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Perceptions of Obama Shift with Strong Week
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Perceptions of Obama Shift with Strong Week

Election 2008: On the Campaign Trail


A week ago Senator Barack Obama's presidential campaign was shadowed by doubts after losses in the Pennsylvania and Ohio primaries. But on Tuesday he posted a 14 point win in North Carolina and fell just shy of a surprise win in Indiana. Since then a steady flow of superdelegates in his direction has erased Senator Hillary Clinton's lead in that category. In a matter of days Senator Obama went from appearing shaky to looking unstoppable. NPR's Don Gonyea is covering the campaign.

DON GONYEA: After weeks of questions about why he hasn't been able to win a big one lately, weeks in which his former pastor's controversial sermons dominated the news, Senator Obama's campaign seemed to get back in tune this week. On the eve of the North Carolina and Indiana primaries, Motown legend Stevie Wonder warmed up his voice and an Obama crowd of 21,000 by singing a musical scale.

(Soundbite of musical scale)

Mr. STEVIE WONDER: Say Barack Obama.

CROWD: Barack Obama.

Mr. WONDER: Barack Obama.

CROWD: Barack Obama.

GONYEA: Then it was a reworking of one of his hit songs.

(Soundbite of "Superstition" Reworking)

Mr. WONDER: Let me hear you say Barack, the next president, say it.

GONYEA: The good vibe of that night carried through the next day and into a primary night rally in Raleigh, North Carolina. Obama talked about how the Clinton campaign wanted the state to be a game changer in the race.

Senator BARACK OBAMA (Democrat, Illinois; Presidential Candidate): But today what North Carolina decided is that the only game that needs changing is the one in Washington, D.C.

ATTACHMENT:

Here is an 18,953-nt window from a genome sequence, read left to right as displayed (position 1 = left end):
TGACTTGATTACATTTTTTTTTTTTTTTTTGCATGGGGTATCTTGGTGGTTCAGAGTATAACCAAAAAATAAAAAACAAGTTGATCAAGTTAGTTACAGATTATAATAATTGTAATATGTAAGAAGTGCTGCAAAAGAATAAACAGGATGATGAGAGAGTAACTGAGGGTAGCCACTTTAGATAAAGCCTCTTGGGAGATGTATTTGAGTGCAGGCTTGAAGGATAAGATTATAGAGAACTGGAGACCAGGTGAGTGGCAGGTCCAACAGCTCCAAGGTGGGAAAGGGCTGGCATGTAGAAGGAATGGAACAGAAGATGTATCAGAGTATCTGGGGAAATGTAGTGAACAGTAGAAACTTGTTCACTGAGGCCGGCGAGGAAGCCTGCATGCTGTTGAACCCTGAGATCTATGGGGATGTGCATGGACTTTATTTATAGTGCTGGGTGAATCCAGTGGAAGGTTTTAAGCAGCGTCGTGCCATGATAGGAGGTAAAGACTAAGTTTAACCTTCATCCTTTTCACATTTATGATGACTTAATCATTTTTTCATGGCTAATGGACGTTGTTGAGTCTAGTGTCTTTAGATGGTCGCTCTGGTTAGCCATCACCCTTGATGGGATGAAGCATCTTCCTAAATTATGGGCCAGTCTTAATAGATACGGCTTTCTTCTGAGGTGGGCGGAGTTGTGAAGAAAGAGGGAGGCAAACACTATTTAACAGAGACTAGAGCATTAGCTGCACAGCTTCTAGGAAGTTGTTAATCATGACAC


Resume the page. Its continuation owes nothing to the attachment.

GONYEA: And within hours of that Tuesday vote, perceptions of the race underwent a sea change. He increased his lead in pledge delegates and accelerated his advance among superdelegates. On Wednesday the Clinton campaign confirmed it had been getting along on personal loans from the candidate and everyone doing the math could see the end was near. Here's Obama's chief strategist David Axelrod.

Mr. DAVID AXELROD (Chief Strategist): And we believe that this momentum's gonna continue to build, superdelegates will continue to join, and we're gonna be where we need to be long before the convention.

GONYEA: On Thursday Senator Obama was back in Washington where he dropped by the U.S. House of Representatives and received a hero's welcome, but through it all he was careful not to claim victory.

Sen. OBAMA: In no way am I taking this for granted and we're gonna have to keep on working. Senator Clinton's a formidable candidate. She is very likely to win West Virginia and Kentucky. I mean those are two states where she's got insurmountable leads.

GONYEA: But those two states may not get a chance to make much difference. Over the course of the week the superdelegates kept coming Obama's way; four on Wednesday, three more on Thursday, then by mid Friday more than twice that number with several switching their support from Clinton. By the end of the week the lead Senator Clinton had held among superdelegates since last fall had evaporated.

At campaign stops it was clear that Obama's focus was now on the fall campaign and the race against John McCain. Here's Obama in Beaverton, Oregon yesterday.

Sen. OBAMA: So we have a fundamental difference on our priorities for president. John McCain wants to continue George Bush's war in Iraq, losing thousands of lives and spending hundreds of billions of dollars to fight a war that isn't making us safe. I want to end this war. I want to invest that money in America in our roads, in our bridges, in our ports.

GONYEA: The way things are going for Obama right now he can afford to be generous in cutting a deal that would seat the disputed Florida and Michigan delegations. A panel of the Democratic National Committee will meet to address that issue in Washington three weeks from today.

Don Gonyea, NPR News, Washington.

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